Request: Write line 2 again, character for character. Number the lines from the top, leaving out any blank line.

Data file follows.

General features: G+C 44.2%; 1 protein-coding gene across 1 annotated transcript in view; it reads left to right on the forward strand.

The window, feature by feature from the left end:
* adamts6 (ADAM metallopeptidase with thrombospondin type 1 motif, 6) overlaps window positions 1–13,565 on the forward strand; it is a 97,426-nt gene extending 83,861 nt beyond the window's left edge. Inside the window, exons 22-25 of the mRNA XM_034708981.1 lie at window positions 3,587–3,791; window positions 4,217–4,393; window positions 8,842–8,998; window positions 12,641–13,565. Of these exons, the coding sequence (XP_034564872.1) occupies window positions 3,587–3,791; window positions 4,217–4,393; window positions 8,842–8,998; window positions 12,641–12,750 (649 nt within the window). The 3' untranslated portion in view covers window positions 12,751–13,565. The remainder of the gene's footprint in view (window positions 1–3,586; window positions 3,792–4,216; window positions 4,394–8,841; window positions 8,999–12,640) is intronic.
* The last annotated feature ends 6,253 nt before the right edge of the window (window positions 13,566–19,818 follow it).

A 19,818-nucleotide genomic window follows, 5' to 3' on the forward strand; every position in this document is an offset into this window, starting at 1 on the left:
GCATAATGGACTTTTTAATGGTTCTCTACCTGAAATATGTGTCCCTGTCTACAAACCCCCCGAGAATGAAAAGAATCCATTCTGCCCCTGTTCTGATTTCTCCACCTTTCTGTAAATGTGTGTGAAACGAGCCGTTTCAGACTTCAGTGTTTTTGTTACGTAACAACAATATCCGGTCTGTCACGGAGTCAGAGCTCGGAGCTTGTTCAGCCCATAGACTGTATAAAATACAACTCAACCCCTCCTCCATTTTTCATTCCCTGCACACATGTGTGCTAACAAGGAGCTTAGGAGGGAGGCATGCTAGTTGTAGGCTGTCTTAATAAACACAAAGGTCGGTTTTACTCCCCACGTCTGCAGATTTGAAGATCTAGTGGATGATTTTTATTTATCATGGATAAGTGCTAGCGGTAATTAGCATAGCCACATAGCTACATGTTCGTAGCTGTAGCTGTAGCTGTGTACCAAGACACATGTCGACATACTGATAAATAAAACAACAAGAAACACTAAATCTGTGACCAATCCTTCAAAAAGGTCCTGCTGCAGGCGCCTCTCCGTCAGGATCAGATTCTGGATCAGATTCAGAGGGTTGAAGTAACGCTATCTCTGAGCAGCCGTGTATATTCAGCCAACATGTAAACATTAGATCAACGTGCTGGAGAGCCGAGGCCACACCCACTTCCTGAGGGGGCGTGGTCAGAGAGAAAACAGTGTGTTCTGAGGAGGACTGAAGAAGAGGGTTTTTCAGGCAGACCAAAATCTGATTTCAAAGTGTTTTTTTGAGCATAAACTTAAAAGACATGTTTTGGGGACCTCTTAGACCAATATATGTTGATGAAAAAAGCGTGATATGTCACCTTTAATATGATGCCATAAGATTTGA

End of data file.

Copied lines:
The window, feature by feature from the left end: